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Ecology and conservation of the American eel in the Caribbean region

July 3, 2018

The majority of American eel, Anguilla rostrata LeSueur, knowledge is derived from temperate regions in the United States and Canada, with little known from its tropical Caribbean distribution. Findings of original research on American eel distribution, abundance, population biology, habitat ecology and threats from the Caribbean island of Puerto Rico were synthesised. American eel were captured from 48 of 116 sites (41.4%) in 26 of 49 river basins (53.1%) during 2005–2016, and it was extirpated upstream of dams and migration barriers >3.0 m high (38.9% of habitat). Mean density and biomass were 438.9 fish/ha and 23.44 kg/ha, respectively. Upstream habitats favoured larger individuals, and females were larger than males. The swim‐bladder parasite Anguillicoloides crassus Kuwahara, Niimi & Hagaki was not found in 120 eels examined. Realised threats include dams and other migratory barriers, habitat loss and alteration and pollution; exotic species and commercial fishing are impending threats; and the least understood is climate change.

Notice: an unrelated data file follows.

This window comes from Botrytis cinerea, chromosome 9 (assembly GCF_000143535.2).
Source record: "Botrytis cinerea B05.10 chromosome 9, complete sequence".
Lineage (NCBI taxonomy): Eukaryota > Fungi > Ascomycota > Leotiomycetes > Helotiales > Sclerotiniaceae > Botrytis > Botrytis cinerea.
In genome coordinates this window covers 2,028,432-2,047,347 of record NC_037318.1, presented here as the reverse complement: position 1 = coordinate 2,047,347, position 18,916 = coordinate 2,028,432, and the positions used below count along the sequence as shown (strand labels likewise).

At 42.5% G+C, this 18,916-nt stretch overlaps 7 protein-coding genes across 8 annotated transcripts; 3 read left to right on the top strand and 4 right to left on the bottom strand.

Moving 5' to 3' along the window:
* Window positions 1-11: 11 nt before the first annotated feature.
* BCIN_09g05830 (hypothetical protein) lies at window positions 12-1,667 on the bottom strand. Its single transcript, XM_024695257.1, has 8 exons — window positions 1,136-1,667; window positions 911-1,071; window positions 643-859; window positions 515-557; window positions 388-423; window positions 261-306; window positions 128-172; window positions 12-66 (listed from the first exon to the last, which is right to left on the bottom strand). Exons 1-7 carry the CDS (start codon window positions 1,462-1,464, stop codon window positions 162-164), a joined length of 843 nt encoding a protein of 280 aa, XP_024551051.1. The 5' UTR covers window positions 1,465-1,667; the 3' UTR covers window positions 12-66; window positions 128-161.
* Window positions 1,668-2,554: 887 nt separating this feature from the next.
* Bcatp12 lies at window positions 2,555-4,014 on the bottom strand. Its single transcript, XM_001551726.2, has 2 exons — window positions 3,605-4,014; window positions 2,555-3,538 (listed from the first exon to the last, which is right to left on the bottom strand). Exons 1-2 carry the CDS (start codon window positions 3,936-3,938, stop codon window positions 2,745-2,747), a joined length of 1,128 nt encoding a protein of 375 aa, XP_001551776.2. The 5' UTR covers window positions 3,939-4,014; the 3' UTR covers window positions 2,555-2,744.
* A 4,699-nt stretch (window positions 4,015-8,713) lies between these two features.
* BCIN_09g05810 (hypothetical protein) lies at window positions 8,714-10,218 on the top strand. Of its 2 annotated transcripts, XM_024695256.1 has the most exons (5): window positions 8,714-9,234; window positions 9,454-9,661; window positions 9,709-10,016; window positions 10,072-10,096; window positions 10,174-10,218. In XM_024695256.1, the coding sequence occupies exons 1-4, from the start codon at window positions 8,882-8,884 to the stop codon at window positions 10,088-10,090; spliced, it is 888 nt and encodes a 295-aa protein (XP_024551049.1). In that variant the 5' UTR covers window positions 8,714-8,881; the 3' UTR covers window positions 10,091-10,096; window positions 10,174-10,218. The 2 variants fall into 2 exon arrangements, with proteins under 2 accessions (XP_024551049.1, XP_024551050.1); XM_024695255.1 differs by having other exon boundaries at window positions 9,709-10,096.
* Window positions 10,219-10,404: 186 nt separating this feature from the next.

Publication Year 2019
Title Ecology and conservation of the American eel in the Caribbean region
DOI 10.1111/fme.12300
Authors Thomas J. Kwak, Augustin C. Engman, C.G. Lilyestrom
Publication Type Article
Publication Subtype Journal Article
Series Title Fisheries Management and Ecology
Index ID 70215784
Record Source USGS Publications Warehouse
USGS Organization Coop Res Unit Atlanta